Early Coolock
There is 4000 years of history associated with the Coolock area. A Rath or Mound which can be seen in the grounds of Cadburys factory on the Malahide road is believed to be a Bronze Age burial site dating back to 1500BC. People think that the plague mound, or, Gniomh Tamhlacht, of the twelfth part of a ploughland mentioned in early fifteenth century marriage dowry of Elizabeth Hollywood of Artane is the same mound. In 1932 a mound, in Bonnybrook, near the Santry river, was leveled and human remains found. One explanation for the large number of mounds in this area is the theory that the Slighe Cualann, one of the five historic roads of Ireland, passed through Coolock.

With the coming of Christianity a small church was built in Coolock. A primitive stone cross from this period stands today in St. John's Church.

Norman Times
In Norman times Coolock was the property of the Nugent family.

17th to 19th Century
From the 17th to 19th century Coolock saw the building of the first Catholic Church, experienced the Penal Laws and much political disturbance.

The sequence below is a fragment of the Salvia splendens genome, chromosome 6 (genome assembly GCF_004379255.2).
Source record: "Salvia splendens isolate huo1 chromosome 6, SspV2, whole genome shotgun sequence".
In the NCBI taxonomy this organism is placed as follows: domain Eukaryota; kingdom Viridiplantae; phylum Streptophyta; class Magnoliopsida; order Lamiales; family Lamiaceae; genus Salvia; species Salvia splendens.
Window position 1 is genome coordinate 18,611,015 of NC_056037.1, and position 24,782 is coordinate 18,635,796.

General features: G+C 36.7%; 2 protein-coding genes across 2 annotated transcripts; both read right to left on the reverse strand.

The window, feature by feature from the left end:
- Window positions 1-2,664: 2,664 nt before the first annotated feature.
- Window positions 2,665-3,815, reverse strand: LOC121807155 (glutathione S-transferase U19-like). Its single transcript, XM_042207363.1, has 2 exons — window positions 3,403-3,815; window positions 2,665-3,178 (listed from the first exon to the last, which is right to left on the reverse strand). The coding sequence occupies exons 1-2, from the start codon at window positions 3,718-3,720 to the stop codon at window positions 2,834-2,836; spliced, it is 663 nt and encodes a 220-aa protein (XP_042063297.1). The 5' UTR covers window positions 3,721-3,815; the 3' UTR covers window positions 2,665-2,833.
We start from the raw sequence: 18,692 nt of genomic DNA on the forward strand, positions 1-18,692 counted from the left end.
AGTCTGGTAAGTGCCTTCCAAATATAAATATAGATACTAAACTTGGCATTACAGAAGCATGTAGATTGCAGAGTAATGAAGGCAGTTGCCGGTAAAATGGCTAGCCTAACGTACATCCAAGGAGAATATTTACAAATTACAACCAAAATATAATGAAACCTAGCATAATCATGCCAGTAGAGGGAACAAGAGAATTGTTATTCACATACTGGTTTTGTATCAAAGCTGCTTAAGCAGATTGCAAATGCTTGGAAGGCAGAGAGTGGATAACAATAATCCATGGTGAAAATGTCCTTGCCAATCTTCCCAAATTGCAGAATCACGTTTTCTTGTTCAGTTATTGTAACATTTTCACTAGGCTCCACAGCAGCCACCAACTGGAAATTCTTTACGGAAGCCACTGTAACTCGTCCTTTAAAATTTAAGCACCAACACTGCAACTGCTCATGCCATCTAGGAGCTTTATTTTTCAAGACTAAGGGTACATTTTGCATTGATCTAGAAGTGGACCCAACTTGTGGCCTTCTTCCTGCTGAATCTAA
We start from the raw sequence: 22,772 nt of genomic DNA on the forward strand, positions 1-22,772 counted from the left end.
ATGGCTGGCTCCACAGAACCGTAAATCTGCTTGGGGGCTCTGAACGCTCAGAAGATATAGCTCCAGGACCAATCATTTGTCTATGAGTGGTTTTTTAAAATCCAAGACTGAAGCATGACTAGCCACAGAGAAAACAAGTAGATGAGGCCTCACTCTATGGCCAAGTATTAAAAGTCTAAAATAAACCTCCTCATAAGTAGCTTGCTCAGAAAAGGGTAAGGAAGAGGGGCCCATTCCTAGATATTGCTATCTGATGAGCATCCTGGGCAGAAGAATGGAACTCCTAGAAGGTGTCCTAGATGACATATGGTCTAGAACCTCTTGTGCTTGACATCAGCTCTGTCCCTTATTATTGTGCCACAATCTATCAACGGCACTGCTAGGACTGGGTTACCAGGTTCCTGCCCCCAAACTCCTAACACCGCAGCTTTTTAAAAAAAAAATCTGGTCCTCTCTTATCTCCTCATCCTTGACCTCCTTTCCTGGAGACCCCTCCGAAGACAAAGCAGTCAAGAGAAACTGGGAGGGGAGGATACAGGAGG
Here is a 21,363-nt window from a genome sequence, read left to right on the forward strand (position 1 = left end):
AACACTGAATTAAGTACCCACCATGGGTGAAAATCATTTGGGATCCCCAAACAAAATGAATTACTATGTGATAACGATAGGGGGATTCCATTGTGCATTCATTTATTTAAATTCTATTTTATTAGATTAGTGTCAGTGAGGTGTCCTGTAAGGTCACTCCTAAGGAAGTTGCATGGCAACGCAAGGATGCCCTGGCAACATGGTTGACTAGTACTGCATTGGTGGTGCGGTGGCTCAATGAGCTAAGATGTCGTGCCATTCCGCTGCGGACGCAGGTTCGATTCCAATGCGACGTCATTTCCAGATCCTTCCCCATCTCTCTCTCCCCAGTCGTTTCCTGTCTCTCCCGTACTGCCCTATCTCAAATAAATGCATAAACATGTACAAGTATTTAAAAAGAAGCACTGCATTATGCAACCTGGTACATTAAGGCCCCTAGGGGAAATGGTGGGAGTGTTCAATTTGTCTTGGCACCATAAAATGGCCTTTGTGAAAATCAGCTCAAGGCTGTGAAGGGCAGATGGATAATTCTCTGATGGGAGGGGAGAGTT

Famous People associated with Coolock
Many famous names in history are associated with the Coolock area. Henry Grattan was born in Belcamp Park in 1746. . Unfortunately no trace remains today of this house. Catherine McAuley , the foundress of the Sisters of Mercy lived for over 20 years in Coolock House. This house is now a Convent of Mercy. In St. Johns Church there is a memorial to Arthur Guinness the Second, the Second Lord Iveagh. He was a warden in the church and a contemporary of Catherine McAuley whose life and work he greatly admired. He also was a champion of the poor and underprivileged.

Coolock Today
This area was once thick woods it then developed into a well known farming district which supplied produce to Dublin city. During the 17th and 18th centuries a large quarrying industry developed. Today Coolock is an extension of the city and all farmland has been swallowed up by the development of housing estates.